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May 1956

Serologic Tests for Syphilis: Special Reference to Their Historical Aspects

Author Affiliations


From the Institute of Public Health and Preventive Medicine, Temple University School of Medicine.

AMA Arch Derm. 1956;73(5):455-463. doi:10.1001/archderm.1956.01550050033004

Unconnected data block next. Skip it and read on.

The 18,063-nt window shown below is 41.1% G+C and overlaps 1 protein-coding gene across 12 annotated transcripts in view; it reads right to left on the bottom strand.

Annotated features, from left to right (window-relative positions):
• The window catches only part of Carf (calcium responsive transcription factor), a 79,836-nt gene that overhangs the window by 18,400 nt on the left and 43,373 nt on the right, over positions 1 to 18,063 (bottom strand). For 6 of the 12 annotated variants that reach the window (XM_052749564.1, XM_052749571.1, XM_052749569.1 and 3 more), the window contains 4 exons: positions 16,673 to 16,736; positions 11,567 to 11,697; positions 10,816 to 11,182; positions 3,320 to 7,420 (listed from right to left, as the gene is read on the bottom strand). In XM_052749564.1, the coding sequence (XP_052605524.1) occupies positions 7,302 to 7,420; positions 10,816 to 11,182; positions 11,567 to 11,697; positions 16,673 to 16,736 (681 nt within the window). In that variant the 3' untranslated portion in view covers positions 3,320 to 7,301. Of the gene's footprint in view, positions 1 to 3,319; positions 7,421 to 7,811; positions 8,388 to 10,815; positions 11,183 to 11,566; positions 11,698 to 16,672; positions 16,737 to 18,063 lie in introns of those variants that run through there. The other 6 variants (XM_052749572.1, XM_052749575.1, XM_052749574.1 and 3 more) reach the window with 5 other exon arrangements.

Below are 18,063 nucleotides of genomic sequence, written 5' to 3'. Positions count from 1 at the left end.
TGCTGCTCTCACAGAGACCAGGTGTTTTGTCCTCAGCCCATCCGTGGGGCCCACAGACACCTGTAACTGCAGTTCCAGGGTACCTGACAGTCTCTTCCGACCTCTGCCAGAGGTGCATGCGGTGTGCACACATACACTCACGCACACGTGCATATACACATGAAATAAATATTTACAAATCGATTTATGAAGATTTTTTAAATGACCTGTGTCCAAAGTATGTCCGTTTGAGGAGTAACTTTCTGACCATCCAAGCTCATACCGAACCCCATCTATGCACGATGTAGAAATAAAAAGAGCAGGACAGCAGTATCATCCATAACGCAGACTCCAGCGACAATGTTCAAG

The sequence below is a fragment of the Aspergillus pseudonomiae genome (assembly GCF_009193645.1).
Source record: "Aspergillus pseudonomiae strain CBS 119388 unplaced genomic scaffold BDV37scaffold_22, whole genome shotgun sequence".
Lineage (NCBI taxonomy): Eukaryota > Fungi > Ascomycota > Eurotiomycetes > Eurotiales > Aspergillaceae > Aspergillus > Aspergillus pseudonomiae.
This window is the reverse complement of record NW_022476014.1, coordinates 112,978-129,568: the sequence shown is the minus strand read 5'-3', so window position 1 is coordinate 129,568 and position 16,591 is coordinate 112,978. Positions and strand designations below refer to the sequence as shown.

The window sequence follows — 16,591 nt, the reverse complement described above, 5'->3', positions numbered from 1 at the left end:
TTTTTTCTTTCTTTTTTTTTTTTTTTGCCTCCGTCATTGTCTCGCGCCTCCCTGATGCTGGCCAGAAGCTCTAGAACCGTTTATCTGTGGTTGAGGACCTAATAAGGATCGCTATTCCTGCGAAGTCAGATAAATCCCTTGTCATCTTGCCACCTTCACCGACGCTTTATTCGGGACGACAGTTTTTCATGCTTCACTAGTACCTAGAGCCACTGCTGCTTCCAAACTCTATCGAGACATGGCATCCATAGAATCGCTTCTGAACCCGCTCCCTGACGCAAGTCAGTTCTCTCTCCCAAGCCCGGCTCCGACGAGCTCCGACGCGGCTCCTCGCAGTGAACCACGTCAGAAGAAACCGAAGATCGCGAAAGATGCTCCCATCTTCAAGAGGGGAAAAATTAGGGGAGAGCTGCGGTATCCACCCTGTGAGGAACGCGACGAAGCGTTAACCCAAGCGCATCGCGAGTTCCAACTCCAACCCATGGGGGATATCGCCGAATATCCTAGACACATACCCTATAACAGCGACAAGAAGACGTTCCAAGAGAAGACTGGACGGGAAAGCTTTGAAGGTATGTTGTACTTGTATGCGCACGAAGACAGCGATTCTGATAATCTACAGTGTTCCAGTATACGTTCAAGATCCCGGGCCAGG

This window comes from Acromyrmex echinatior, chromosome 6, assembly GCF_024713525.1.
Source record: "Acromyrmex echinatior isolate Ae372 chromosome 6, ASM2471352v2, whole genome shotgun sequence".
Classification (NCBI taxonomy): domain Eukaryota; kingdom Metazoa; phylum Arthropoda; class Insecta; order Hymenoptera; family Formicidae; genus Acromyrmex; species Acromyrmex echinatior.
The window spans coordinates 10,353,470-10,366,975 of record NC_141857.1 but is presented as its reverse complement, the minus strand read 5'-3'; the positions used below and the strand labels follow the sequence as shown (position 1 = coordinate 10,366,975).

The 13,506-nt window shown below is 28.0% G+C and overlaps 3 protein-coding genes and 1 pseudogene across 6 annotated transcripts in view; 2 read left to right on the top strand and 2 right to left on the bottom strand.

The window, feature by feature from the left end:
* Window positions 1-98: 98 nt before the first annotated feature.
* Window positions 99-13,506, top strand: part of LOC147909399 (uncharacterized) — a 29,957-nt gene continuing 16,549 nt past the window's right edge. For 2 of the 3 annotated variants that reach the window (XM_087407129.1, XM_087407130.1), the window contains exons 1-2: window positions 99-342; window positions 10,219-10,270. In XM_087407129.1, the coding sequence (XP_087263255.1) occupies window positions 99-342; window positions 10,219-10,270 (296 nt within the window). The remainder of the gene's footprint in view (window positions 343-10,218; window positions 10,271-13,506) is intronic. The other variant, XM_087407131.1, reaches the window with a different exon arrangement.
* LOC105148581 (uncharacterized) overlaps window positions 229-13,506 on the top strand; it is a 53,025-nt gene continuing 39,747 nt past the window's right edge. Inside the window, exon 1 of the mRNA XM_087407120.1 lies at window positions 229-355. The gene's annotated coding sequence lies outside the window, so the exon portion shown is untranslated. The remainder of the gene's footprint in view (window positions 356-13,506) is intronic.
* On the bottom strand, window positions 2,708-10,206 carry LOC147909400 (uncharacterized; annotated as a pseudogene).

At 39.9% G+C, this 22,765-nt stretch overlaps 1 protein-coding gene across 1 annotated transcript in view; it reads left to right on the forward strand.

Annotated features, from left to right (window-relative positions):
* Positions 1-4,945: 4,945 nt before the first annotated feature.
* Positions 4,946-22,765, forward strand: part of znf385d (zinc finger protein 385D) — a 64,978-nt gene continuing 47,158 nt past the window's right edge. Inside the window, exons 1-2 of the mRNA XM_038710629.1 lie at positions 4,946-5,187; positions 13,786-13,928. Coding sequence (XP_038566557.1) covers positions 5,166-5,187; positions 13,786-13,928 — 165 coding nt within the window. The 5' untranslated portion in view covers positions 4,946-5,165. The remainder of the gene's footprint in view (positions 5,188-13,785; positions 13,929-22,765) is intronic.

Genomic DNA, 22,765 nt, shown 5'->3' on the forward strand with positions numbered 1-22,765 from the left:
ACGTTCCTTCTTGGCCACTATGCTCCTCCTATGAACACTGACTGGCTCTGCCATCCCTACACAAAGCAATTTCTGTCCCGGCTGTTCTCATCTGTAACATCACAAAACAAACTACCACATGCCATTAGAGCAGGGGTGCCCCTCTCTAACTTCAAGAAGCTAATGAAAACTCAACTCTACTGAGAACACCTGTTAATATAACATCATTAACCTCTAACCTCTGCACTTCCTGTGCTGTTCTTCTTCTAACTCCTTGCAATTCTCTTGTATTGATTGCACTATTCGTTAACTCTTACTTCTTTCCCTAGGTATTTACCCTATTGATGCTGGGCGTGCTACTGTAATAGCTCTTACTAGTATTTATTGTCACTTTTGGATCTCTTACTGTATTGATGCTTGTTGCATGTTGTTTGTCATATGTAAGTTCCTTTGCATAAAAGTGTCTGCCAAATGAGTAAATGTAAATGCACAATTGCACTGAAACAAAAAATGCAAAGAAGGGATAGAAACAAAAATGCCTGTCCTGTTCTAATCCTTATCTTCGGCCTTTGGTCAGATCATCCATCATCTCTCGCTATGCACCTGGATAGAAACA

Complement Fixation.—In 1901 Bordet and Gengou1 first discovered the phenomenon of complement fixation in the course of an argument with Ehrlich and Morgenroth on the question of the unity or multiplicity of complement in normal serums. Their experiments were conducted with an antigen of Pasteurella pestis, horse antipest serum, guinea pig complement, and an antirabbit hemolytic system with adequate controls. Indeed their technique was wonderfully correct in all essential details. Curiously enough, however, the possible value of this discovery in the serum diagnosis of infectious diseases escaped their attention. But Widal and LeSourd2 promptly employed this test in the diagnosis of typhoid, which was soon followed by its application in the identification and differentiation of blood stains by Gengou and Neisser and Sachs, in typhoid by Wassermann and Bruck, in tuberculosis by Wassermann and Sachs, in swine erysipelas by Citron,

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